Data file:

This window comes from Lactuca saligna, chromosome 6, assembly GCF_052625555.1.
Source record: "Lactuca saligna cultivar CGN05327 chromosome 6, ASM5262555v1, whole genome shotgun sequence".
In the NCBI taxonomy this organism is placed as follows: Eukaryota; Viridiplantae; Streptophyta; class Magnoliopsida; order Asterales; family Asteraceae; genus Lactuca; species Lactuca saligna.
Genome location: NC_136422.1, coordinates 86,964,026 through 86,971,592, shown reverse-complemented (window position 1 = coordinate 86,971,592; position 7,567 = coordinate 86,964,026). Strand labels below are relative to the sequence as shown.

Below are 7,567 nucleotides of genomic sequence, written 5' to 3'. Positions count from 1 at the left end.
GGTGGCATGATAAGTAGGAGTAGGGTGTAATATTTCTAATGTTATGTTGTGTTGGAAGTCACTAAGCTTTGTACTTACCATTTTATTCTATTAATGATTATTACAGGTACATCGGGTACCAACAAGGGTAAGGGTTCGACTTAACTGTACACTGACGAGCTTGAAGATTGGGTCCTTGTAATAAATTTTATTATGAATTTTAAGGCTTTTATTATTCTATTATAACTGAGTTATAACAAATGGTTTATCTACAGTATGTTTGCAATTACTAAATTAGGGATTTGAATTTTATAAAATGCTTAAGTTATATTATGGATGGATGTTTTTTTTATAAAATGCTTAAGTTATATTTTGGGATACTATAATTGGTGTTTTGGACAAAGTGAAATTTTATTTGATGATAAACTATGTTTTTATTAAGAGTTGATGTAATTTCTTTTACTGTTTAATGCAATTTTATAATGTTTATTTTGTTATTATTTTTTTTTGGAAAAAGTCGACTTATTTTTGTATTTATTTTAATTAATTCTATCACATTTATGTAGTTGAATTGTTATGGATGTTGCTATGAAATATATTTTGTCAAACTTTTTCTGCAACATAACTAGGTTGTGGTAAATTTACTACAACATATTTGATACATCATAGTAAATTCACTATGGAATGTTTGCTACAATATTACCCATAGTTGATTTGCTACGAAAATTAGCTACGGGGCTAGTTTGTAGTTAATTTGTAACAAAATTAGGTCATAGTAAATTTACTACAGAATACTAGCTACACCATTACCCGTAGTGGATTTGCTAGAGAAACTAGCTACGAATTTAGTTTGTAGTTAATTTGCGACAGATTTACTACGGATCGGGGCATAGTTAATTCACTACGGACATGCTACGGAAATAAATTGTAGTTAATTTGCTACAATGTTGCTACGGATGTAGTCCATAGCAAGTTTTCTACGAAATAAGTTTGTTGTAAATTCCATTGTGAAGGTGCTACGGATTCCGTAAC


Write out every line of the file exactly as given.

This window comes from Lactuca saligna, chromosome 6, assembly GCF_052625555.1.
Source record: "Lactuca saligna cultivar CGN05327 chromosome 6, ASM5262555v1, whole genome shotgun sequence".
In the NCBI taxonomy this organism is placed as follows: Eukaryota; Viridiplantae; Streptophyta; class Magnoliopsida; order Asterales; family Asteraceae; genus Lactuca; species Lactuca saligna.
Genome location: NC_136422.1, coordinates 86,964,026 through 86,971,592, shown reverse-complemented (window position 1 = coordinate 86,971,592; position 7,567 = coordinate 86,964,026). Strand labels below are relative to the sequence as shown.

Below are 7,567 nucleotides of genomic sequence, written 5' to 3'. Positions count from 1 at the left end.
GGTGGCATGATAAGTAGGAGTAGGGTGTAATATTTCTAATGTTATGTTGTGTTGGAAGTCACTAAGCTTTGTACTTACCATTTTATTCTATTAATGATTATTACAGGTACATCGGGTACCAACAAGGGTAAGGGTTCGACTTAACTGTACACTGACGAGCTTGAAGATTGGGTCCTTGTAATAAATTTTATTATGAATTTTAAGGCTTTTATTATTCTATTATAACTGAGTTATAACAAATGGTTTATCTACAGTATGTTTGCAATTACTAAATTAGGGATTTGAATTTTATAAAATGCTTAAGTTATATTATGGATGGATGTTTTTTTTATAAAATGCTTAAGTTATATTTTGGGATACTATAATTGGTGTTTTGGACAAAGTGAAATTTTATTTGATGATAAACTATGTTTTTATTAAGAGTTGATGTAATTTCTTTTACTGTTTAATGCAATTTTATAATGTTTATTTTGTTATTATTTTTTTTTGGAAAAAGTCGACTTATTTTTGTATTTATTTTAATTAATTCTATCACATTTATGTAGTTGAATTGTTATGGATGTTGCTATGAAATATATTTTGTCAAACTTTTTCTGCAACATAACTAGGTTGTGGTAAATTTACTACAACATATTTGATACATCATAGTAAATTCACTATGGAATGTTTGCTACAATATTACCCATAGTTGATTTGCTACGAAAATTAGCTACGGGGCTAGTTTGTAGTTAATTTGTAACAAAATTAGGTCATAGTAAATTTACTACAGAATACTAGCTACACCATTACCCGTAGTGGATTTGCTAGAGAAACTAGCTACGAATTTAGTTTGTAGTTAATTTGCGACAGATTTACTACGGATCGGGGCATAGTTAATTCACTACGGACATGCTACGGAAATAAATTGTAGTTAATTTGCTACAATGTTGCTACGGATGTAGTCCATAGCAAGTTTTCTACGAAATAAGTTTGTTGTAAATTCCATTGTGAAGGTGCTACGGATTCCGTAAC